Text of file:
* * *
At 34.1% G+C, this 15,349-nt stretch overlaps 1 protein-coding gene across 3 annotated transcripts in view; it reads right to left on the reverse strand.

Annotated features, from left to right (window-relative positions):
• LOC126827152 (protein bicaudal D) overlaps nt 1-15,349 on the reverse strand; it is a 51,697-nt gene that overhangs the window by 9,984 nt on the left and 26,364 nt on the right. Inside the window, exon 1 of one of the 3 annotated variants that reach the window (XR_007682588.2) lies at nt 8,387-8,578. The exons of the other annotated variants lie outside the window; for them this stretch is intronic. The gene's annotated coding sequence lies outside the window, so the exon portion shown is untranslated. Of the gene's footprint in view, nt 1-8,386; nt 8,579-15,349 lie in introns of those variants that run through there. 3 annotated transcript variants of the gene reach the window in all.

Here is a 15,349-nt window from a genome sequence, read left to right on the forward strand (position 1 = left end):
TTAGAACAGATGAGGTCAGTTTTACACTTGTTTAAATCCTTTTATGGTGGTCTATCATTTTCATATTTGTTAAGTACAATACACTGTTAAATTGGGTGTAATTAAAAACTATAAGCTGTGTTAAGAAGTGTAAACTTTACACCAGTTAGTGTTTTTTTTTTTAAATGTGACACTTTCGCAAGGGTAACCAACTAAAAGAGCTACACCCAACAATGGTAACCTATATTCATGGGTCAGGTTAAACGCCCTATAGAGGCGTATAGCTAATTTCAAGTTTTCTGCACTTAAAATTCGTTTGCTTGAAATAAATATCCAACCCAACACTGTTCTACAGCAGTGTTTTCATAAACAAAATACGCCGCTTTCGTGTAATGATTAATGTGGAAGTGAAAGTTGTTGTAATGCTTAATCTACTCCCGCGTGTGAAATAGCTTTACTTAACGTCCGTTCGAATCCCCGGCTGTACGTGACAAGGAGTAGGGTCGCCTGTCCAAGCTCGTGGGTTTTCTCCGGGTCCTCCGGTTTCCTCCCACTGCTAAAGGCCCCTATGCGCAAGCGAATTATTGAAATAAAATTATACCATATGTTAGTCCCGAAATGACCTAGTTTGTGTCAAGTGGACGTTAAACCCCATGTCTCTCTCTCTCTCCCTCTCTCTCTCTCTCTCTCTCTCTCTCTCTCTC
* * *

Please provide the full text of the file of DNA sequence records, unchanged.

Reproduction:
At 34.1% G+C, this 15,349-nt stretch overlaps 1 protein-coding gene across 3 annotated transcripts in view; it reads right to left on the reverse strand.

Annotated features, from left to right (window-relative positions):
• LOC126827152 (protein bicaudal D) overlaps nt 1-15,349 on the reverse strand; it is a 51,697-nt gene that overhangs the window by 9,984 nt on the left and 26,364 nt on the right. Inside the window, exon 1 of one of the 3 annotated variants that reach the window (XR_007682588.2) lies at nt 8,387-8,578. The exons of the other annotated variants lie outside the window; for them this stretch is intronic. The gene's annotated coding sequence lies outside the window, so the exon portion shown is untranslated. Of the gene's footprint in view, nt 1-8,386; nt 8,579-15,349 lie in introns of those variants that run through there. 3 annotated transcript variants of the gene reach the window in all.

Here is a 15,349-nt window from a genome sequence, read left to right on the forward strand (position 1 = left end):
TTAGAACAGATGAGGTCAGTTTTACACTTGTTTAAATCCTTTTATGGTGGTCTATCATTTTCATATTTGTTAAGTACAATACACTGTTAAATTGGGTGTAATTAAAAACTATAAGCTGTGTTAAGAAGTGTAAACTTTACACCAGTTAGTGTTTTTTTTTTTAAATGTGACACTTTCGCAAGGGTAACCAACTAAAAGAGCTACACCCAACAATGGTAACCTATATTCATGGGTCAGGTTAAACGCCCTATAGAGGCGTATAGCTAATTTCAAGTTTTCTGCACTTAAAATTCGTTTGCTTGAAATAAATATCCAACCCAACACTGTTCTACAGCAGTGTTTTCATAAACAAAATACGCCGCTTTCGTGTAATGATTAATGTGGAAGTGAAAGTTGTTGTAATGCTTAATCTACTCCCGCGTGTGAAATAGCTTTACTTAACGTCCGTTCGAATCCCCGGCTGTACGTGACAAGGAGTAGGGTCGCCTGTCCAAGCTCGTGGGTTTTCTCCGGGTCCTCCGGTTTCCTCCCACTGCTAAAGGCCCCTATGCGCAAGCGAATTATTGAAATAAAATTATACCATATGTTAGTCCCGAAATGACCTAGTTTGTGTCAAGTGGACGTTAAACCCCATGTCTCTCTCTCTCTCCCTCTCTCTCTCTCTCTCTCTCTCTCTCTCTCTC